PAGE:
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Article d'opinion

23 Avr 2021

Michael A. Santoro, Professor of Management & Entrepreneurship, Santa Clara University, Silicon Valley

Lessons of COVID-19 Vaccines for Progressive Utopians

Gerd Altmann, Pixabay

This is an abridged version of remarks delivered by Professor Michael A. Santoro to the Bonavero Institute of Human Rights, University of Oxford Faculty of Law, on 10 February 2021.

I would venture to say that just about everyone working in the business and human rights field, myself included, is a Progressive Utopian. I define Progressive Utopians as people who work within the political and economic system to achieve progress on climate change, human rights, systemic racism, food security, immigration reform, and other worthy goals.

In this blog I want to consider two questions:

  1. What are the broader goals of Progressive Utopians?
  2. What has the COVID-19 vaccine development and distribution process taught us about these goals?

There are two big dreams Progressive Utopians share. The first is Economic Progressivism—changing the economic system by replacing free markets and private property with government investment and government intervention in deciding what to produce and how to allocate scarce resources. We will eliminate the profit motive; bring down the prices of essential goods (such as medicines and vaccines); and make better decisions about what products to produce so as to be kinder to the environment and healthier and more wholesome for our citizens.

A second dream of Progressive Utopians is Globalism. In its most raw, unalloyed form this means Global Government. We imagine a borderless world governed by the United Nations instead of the United States and Europe and China. And we imagine it together with economic progressivism—Political Globalism and a global, state-run economy.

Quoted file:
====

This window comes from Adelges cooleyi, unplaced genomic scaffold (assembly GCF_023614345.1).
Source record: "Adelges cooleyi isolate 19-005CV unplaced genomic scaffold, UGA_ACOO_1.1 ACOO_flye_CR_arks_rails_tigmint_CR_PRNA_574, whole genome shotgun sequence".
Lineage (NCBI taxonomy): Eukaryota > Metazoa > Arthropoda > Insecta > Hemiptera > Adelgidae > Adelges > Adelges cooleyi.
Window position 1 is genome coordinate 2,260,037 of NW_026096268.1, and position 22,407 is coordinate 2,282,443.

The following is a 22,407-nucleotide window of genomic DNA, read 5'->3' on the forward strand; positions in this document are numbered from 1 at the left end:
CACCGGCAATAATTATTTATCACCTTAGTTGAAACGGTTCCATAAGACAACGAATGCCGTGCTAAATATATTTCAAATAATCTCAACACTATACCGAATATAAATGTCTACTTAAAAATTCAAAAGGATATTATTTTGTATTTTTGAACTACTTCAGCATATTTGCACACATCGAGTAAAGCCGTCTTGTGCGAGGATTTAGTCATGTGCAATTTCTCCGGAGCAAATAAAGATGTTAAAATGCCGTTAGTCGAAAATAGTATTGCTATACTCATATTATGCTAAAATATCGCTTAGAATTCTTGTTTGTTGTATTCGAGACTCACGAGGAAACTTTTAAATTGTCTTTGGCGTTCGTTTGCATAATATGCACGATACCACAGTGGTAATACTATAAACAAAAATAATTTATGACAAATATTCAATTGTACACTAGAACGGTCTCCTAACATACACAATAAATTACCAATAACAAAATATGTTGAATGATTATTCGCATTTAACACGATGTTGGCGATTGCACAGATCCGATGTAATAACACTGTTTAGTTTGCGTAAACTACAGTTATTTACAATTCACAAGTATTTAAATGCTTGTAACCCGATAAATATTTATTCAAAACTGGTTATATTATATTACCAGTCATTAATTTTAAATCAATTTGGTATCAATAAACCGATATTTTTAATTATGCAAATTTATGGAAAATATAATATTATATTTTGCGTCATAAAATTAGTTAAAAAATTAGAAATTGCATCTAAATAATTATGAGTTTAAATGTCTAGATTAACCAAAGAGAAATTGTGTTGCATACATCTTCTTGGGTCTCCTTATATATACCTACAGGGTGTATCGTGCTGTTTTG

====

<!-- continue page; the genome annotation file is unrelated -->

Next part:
Consider what just happened. The pharmaceutical industry delivered nothing short of a miracle. In less than a year (when the normal time for vaccine development can take up to a decade) they discovered and produced COVID-19 vaccines that have extraordinary safety and efficacy profiles. The private pharmaceutical companies—well-established giants like Pfizer, Johnson & Johnson, and AstraZeneca, and relative newcomers like Moderna and Novovax—produced miracles and delivered us from our despair.

Governments certainly were a big part of producing this miracle, providing the capital to enable vaccine discovery and development by prepaying for dosages. Vaccine development, even when there is an important medical need, is fraught with too much uncertainty to develop optimally with only private capital investment. And academic scientists and universities certainly provided much of the basic research. But the pharmaceutical industry did the hardest bits. The ability to design and conduct rigorous testing protocols involving tens of thousands of patients across multiple global regions required a vast reservoir of institutional knowledge and capacity.

It might seem like a bitter pill, but Progressive Utopians need to concede that one big lesson of COVID-19 vaccine discovery is that free markets and private enterprise worked. I, for one, am not ready to jettison the innovative and technical capabilities of the pharmaceutical industry, when, as is inevitable, the next pandemic, perhaps even scarier than this one, rears its ugly head.

While the COVID-19 vaccine experience should work to temper the enthusiasm of Progressive Utopians to rein in free markets, it is a stark reminder that we need to redouble our other dream—Global Governance. What we have learned from the rollout of COVID-19 vaccines is that vaccine nationalism and our own desperation thwarts our better angels who would act with greater equity and justice for the rest of the world, especially for billions of poor citizens in the global south.